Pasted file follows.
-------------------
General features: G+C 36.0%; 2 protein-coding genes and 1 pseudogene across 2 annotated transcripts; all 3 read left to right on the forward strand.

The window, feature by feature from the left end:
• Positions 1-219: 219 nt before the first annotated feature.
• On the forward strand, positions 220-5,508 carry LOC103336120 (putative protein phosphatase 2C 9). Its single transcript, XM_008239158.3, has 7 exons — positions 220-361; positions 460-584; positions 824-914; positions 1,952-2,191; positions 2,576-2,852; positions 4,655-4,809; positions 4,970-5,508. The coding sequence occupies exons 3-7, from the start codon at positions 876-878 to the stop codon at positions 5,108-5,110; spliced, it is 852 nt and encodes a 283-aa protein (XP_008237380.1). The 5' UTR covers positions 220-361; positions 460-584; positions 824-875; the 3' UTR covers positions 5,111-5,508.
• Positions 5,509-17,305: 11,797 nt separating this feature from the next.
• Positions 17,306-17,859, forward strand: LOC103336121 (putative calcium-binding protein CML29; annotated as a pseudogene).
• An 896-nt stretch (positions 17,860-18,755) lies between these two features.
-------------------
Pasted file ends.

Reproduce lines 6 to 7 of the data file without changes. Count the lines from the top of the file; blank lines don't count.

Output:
• Positions 17,306-17,859, forward strand: LOC103336121 (putative calcium-binding protein CML29; annotated as a pseudogene).
• An 896-nt stretch (positions 17,860-18,755) lies between these two features.